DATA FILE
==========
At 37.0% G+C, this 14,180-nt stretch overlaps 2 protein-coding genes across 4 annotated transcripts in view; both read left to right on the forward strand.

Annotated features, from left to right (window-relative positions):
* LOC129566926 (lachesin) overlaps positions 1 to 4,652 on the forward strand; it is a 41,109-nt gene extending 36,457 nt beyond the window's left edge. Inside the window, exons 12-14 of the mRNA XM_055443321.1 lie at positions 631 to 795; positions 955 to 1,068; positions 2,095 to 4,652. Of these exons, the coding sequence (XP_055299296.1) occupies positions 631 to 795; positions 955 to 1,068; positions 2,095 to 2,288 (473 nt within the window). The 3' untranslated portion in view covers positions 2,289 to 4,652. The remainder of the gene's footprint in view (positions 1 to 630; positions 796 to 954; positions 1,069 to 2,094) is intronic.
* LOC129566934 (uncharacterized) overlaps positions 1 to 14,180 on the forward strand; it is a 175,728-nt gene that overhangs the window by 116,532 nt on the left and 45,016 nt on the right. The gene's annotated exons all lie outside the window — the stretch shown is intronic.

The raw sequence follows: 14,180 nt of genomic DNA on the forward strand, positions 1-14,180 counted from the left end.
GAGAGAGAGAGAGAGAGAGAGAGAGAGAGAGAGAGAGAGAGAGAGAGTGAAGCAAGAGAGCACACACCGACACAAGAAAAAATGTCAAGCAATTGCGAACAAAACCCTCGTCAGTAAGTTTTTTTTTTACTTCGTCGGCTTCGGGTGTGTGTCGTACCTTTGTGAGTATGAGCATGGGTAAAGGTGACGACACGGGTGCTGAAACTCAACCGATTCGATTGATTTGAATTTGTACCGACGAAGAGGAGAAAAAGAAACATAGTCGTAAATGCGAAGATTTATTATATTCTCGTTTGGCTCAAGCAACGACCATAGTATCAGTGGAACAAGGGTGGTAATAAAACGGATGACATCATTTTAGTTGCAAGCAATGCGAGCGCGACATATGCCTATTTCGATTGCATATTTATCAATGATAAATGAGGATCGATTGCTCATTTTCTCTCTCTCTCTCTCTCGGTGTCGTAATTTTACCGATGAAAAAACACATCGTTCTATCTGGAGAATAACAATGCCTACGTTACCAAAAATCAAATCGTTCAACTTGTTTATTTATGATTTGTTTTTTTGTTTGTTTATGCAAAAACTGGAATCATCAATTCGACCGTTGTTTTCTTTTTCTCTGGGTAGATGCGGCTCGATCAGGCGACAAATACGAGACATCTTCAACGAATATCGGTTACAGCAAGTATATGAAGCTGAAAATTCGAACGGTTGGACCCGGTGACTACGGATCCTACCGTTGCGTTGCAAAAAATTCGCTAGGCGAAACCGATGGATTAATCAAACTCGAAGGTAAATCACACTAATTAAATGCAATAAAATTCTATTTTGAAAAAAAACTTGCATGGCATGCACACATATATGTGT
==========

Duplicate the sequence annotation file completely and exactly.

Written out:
At 37.0% G+C, this 14,180-nt stretch overlaps 2 protein-coding genes across 4 annotated transcripts in view; both read left to right on the forward strand.

Annotated features, from left to right (window-relative positions):
* LOC129566926 (lachesin) overlaps positions 1 to 4,652 on the forward strand; it is a 41,109-nt gene extending 36,457 nt beyond the window's left edge. Inside the window, exons 12-14 of the mRNA XM_055443321.1 lie at positions 631 to 795; positions 955 to 1,068; positions 2,095 to 4,652. Of these exons, the coding sequence (XP_055299296.1) occupies positions 631 to 795; positions 955 to 1,068; positions 2,095 to 2,288 (473 nt within the window). The 3' untranslated portion in view covers positions 2,289 to 4,652. The remainder of the gene's footprint in view (positions 1 to 630; positions 796 to 954; positions 1,069 to 2,094) is intronic.
* LOC129566934 (uncharacterized) overlaps positions 1 to 14,180 on the forward strand; it is a 175,728-nt gene that overhangs the window by 116,532 nt on the left and 45,016 nt on the right. The gene's annotated exons all lie outside the window — the stretch shown is intronic.

The raw sequence follows: 14,180 nt of genomic DNA on the forward strand, positions 1-14,180 counted from the left end.
GAGAGAGAGAGAGAGAGAGAGAGAGAGAGAGAGAGAGAGAGAGAGAGTGAAGCAAGAGAGCACACACCGACACAAGAAAAAATGTCAAGCAATTGCGAACAAAACCCTCGTCAGTAAGTTTTTTTTTTACTTCGTCGGCTTCGGGTGTGTGTCGTACCTTTGTGAGTATGAGCATGGGTAAAGGTGACGACACGGGTGCTGAAACTCAACCGATTCGATTGATTTGAATTTGTACCGACGAAGAGGAGAAAAAGAAACATAGTCGTAAATGCGAAGATTTATTATATTCTCGTTTGGCTCAAGCAACGACCATAGTATCAGTGGAACAAGGGTGGTAATAAAACGGATGACATCATTTTAGTTGCAAGCAATGCGAGCGCGACATATGCCTATTTCGATTGCATATTTATCAATGATAAATGAGGATCGATTGCTCATTTTCTCTCTCTCTCTCTCTCGGTGTCGTAATTTTACCGATGAAAAAACACATCGTTCTATCTGGAGAATAACAATGCCTACGTTACCAAAAATCAAATCGTTCAACTTGTTTATTTATGATTTGTTTTTTTGTTTGTTTATGCAAAAACTGGAATCATCAATTCGACCGTTGTTTTCTTTTTCTCTGGGTAGATGCGGCTCGATCAGGCGACAAATACGAGACATCTTCAACGAATATCGGTTACAGCAAGTATATGAAGCTGAAAATTCGAACGGTTGGACCCGGTGACTACGGATCCTACCGTTGCGTTGCAAAAAATTCGCTAGGCGAAACCGATGGATTAATCAAACTCGAAGGTAAATCACACTAATTAAATGCAATAAAATTCTATTTTGAAAAAAAACTTGCATGGCATGCACACATATATGTGT